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8/1/2011 7:45:56 PM
Posted: 5 years ago
At 7/31/2011 4:35:25 PM, SuperRobotWars wrote:
At 7/31/2011 4:22:17 PM, Wnope wrote:
At 7/31/2011 4:15:28 PM, SuperRobotWars wrote:
At 7/31/2011 4:11:04 PM, Wnope wrote:
At 7/31/2011 3:20:46 PM, SuperRobotWars wrote:

Have you considered that during many times in US history we have seen areas of completely different economic levels yet an national currency still managed to be maintained for use? What I propose is that an union between these several nations creates an standard currency that may be used anywhere alongside the native currencies of that region [similar to how many of the resorts and shops in 3rd world countries are willing to accept my USD alongside the currency of the nation or how it is on the borders between many nations that allow free movement across the border], the free trade agreements that are likely to be expected from such an union would probably begin to bring the 3rd world entering nations up to par with the development of the USA and Canada. Deviance from our current level of economy is possible and even to be expected but the fact they are also allowed to maintain their native currency would mean that they could use their own in case the unified standard doesn't suit them well enough.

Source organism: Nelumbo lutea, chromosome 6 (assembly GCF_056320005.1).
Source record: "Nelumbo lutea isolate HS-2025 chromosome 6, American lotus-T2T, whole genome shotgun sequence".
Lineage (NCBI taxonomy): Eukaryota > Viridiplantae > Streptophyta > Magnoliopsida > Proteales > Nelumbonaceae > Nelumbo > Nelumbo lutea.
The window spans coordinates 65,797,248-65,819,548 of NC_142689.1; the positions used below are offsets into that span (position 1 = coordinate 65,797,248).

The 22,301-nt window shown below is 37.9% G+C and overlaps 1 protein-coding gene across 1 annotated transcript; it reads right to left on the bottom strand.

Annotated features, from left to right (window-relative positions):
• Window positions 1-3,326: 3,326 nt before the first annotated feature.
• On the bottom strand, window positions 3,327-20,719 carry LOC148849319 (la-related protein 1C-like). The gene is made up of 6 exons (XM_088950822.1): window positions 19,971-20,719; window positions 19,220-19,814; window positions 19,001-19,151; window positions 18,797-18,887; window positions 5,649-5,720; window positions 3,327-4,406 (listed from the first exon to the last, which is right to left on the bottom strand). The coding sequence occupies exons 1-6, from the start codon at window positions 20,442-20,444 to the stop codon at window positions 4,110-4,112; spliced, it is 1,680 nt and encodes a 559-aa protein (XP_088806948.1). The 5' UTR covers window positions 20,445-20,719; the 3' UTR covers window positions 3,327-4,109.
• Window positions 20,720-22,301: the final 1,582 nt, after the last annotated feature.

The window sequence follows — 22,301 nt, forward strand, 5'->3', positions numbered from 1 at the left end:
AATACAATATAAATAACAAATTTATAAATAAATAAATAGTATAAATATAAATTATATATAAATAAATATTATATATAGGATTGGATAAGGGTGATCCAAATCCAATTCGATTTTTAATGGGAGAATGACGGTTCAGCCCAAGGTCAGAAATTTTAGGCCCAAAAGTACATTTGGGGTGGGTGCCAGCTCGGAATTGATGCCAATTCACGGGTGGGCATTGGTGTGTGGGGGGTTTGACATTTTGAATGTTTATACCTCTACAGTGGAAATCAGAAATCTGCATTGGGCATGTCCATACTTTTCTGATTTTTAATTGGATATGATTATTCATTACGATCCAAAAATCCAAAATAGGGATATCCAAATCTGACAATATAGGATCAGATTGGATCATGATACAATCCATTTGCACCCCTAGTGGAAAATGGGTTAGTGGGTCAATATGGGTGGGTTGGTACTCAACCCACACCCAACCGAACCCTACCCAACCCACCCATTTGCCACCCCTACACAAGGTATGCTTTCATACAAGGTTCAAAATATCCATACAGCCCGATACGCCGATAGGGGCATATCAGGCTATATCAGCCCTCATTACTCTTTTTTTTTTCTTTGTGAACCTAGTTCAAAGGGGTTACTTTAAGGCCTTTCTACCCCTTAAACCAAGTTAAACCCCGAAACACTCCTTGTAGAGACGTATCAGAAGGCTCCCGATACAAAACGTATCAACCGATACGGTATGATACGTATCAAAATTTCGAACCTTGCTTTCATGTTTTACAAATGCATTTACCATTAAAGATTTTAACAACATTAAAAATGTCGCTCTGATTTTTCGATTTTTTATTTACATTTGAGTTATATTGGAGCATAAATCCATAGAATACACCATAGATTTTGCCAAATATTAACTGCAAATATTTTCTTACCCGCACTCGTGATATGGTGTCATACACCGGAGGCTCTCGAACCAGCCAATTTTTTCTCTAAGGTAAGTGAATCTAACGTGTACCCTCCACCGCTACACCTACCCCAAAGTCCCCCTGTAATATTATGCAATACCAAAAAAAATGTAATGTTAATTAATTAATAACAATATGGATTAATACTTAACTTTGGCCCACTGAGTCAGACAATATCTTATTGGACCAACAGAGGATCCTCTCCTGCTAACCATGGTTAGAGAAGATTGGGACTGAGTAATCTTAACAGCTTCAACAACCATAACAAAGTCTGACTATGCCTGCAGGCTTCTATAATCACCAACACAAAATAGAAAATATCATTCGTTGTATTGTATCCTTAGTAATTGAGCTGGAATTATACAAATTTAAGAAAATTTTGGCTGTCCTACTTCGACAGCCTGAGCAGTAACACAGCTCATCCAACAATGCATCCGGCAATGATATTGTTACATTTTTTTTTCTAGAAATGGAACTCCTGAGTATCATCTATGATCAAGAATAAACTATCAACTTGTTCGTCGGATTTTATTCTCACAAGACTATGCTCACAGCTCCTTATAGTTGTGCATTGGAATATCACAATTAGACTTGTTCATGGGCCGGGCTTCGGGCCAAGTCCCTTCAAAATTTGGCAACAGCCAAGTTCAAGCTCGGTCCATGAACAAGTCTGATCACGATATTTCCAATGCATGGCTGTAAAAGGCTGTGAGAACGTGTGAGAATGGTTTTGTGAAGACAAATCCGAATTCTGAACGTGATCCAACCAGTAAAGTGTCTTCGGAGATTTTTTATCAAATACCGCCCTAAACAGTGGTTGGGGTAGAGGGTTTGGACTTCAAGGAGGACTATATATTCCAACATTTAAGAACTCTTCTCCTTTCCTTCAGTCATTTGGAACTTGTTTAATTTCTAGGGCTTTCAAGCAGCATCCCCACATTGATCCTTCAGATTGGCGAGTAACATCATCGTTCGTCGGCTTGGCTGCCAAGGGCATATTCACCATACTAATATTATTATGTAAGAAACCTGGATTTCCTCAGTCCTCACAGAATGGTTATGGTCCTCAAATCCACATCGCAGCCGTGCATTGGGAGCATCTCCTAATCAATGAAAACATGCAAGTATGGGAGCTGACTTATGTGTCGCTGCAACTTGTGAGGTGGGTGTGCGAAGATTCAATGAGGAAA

First off, the link you sent doesn't address the problem I am mainly concerned with. This is specifically because the policy paper is aimed towards bettering Canadian currency against others.

We've seen lots of countries use currency effectively BECAUSE they had autonomy in their decisions. Currency decisions were linked to what was best for that nation.

As the paper I linked to explains,an inability to devalue a currency can be devastating.

You have to understand that this "little deviances" in growth from economy to economy has huge consequences when you cannot use your own monetary policy to address it.

This isn't an hypothetical. Mexico is one of many, many examples of crashes. And if a country or two decides to jump out of the union, you're going to get something along the lines of the 1997 Asia crash. There were many other causes to it, but the trigger was Thailand jumped out of their "union." http://en.wikipedia.org...

What you are suggesting is not much different from adding another pegged currency. The benefits are minimal and damages are extreme.